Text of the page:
Hypnotherapy Explained


Dr Elmari Mulder Craig from Dianne Zimmerhof: The Wellness Institute (USA)

The most effective hypnotherapy practices have evolved from a set of psychotherapy techniques that have been demonstrated successfully in a clinical setting. The following group of advanced methodologies represents the most effective techniques used during modern hypnotherapy sessions.


Ego state therapy, sometimes referred to as parts therapy, is based on the idea that our personality is composed of a number of various parts. Our personality parts each have their respective jobs or functions in the inner mind and the outer world. Each of these parts is a specialist: one is a parent, one a lover, and another specializes at our job or career. Some parts are less mature, however, and these may specialize in anger, or in compulsive worry. Hypnotherapy provides direct access to these various parts of one’s personality.

Ego State therapy is a vital component of hypnotherapy. We know that beginning at conception there are certain tasks the baby must acquire in order to have all the tools they need to sail through their lives. Unfortunately, there are many reasons why we, as humans, are not always able to gain mastery over the healthy lessons we need in each developmental stage. This is where hypnotherapy is most effective in treatment of many dysfunctional patterns in our lives.

We learn from Dr Eric Berne that we all need a loving, nurturing parent within us rather than a critical one. We learn that we need to have a strong, vital adult within who is “driving the bus” so to speak. We do not want a child at the wheel. And yet that is what gets most people into trouble. The child ego state is running the show. We also know that it is preferable for our child ego states to be spontaneous, creative and fun loving. Because we have not received the proper emotional and physical care as children, we often have worried, fearful and inhibited child parts within us.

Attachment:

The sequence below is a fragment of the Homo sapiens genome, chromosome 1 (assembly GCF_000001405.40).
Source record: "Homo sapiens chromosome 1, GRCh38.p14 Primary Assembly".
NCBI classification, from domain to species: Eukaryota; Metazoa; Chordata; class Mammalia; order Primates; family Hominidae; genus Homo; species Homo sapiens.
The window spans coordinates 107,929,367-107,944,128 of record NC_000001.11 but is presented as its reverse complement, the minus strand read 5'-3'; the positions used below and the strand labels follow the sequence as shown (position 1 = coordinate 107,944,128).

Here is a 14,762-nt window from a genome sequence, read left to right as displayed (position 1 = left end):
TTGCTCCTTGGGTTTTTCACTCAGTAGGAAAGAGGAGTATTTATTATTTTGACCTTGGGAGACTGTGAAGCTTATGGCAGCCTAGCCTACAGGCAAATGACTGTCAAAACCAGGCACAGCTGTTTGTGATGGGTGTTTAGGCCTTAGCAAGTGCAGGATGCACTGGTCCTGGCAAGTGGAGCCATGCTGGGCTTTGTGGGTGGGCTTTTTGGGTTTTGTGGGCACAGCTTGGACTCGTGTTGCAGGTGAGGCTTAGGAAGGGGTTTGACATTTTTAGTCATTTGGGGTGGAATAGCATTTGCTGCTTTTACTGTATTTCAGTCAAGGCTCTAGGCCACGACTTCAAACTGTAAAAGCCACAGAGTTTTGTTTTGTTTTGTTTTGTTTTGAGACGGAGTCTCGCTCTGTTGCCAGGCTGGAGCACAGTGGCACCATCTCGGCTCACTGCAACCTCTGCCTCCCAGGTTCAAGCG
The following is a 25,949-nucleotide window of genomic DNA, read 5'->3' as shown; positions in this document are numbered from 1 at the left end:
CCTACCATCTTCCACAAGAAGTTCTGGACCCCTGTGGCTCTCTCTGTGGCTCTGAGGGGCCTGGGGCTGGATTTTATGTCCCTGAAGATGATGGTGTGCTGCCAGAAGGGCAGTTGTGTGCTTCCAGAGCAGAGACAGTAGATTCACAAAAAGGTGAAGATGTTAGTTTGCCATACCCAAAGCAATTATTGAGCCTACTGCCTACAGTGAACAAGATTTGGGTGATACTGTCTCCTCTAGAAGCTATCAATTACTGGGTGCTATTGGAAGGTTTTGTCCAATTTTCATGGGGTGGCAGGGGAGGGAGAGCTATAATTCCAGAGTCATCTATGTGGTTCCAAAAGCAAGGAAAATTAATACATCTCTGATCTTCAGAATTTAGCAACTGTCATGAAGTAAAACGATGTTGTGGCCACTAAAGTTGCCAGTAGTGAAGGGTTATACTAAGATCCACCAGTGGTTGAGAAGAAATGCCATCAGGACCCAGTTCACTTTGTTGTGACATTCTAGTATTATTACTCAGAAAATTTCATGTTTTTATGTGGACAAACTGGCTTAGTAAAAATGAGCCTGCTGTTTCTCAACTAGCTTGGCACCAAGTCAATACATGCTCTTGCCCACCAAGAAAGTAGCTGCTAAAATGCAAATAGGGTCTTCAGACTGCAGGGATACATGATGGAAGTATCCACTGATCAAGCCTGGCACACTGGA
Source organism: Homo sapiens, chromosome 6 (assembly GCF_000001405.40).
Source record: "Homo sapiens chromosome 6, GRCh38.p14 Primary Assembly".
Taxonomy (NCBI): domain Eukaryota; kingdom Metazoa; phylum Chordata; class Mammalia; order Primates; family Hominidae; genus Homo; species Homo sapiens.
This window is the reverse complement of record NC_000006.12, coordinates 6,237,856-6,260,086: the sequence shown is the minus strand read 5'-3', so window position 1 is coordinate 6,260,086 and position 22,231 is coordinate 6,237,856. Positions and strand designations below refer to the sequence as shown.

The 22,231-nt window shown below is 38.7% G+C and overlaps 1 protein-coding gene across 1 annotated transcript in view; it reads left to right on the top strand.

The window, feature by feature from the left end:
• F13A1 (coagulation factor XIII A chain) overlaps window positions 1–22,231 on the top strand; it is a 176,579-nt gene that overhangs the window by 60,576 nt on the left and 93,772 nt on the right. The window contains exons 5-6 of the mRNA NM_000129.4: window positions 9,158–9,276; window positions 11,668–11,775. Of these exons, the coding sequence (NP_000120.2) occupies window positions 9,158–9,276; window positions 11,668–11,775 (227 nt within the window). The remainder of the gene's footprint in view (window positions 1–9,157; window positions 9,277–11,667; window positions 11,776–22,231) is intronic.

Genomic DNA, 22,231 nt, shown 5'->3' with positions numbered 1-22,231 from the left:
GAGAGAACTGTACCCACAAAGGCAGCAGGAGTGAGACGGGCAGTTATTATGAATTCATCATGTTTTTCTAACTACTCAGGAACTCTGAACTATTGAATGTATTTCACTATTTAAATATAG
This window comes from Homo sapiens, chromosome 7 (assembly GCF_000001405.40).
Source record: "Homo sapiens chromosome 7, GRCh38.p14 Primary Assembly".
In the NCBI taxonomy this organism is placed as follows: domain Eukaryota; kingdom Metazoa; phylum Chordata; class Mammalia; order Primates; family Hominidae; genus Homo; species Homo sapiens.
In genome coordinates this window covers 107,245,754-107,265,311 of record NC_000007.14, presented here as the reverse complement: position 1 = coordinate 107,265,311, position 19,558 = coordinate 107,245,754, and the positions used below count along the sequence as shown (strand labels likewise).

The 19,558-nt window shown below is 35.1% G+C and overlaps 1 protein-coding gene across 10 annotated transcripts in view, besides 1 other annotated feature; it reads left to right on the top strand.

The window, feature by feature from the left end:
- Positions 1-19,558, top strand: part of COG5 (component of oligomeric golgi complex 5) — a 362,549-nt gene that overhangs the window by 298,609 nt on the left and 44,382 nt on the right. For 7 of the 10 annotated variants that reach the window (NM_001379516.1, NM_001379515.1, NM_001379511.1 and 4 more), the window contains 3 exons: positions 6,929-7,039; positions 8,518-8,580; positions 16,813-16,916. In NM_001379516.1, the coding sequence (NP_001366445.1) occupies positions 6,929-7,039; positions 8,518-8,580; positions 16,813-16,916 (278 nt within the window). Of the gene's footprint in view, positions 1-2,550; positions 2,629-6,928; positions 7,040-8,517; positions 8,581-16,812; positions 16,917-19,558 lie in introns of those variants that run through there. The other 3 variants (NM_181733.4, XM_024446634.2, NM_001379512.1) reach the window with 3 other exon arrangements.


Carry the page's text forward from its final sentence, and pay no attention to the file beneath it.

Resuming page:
Through effective hypnotherapy, we can access these ego states, resolve the unresolved issues and receive all the gifts we needed internally and perhaps did not get. We can become the loving nurturing parent within, have a healthy adult to make clear choices for us and then to protect and love the child parts within. This is the beauty and the gift of clinical hypnotherapy facilitated by trained professionals.


Most neurotic symptoms can be seen as age-inappropriate behaviour, exhibiting a developmental deficit or unresolved developmental stage. That is, the client is relying on behaviours that were the best choice available among limited options at an earlier developmental stage, but used in his/ her current life constitute a repetition compulsion. For example, an adult who avoids intimacy in relationships despite an acknowledged need for it may be continuing the pattern initiated as a child to avoid an abusive caregiver.

Conceptualizing personal growth and healing as completion of unresolved psychosocial developmental stages was the hallmark of Erik Erikson’s work. He stressed that “In childhood we see the actual trauma; in maturity we see the behavioural consequences of such disturbances.” Hypnotherapy provides an ideal vehicle to explore the original traumatic developmental stages, and to correct any deficits.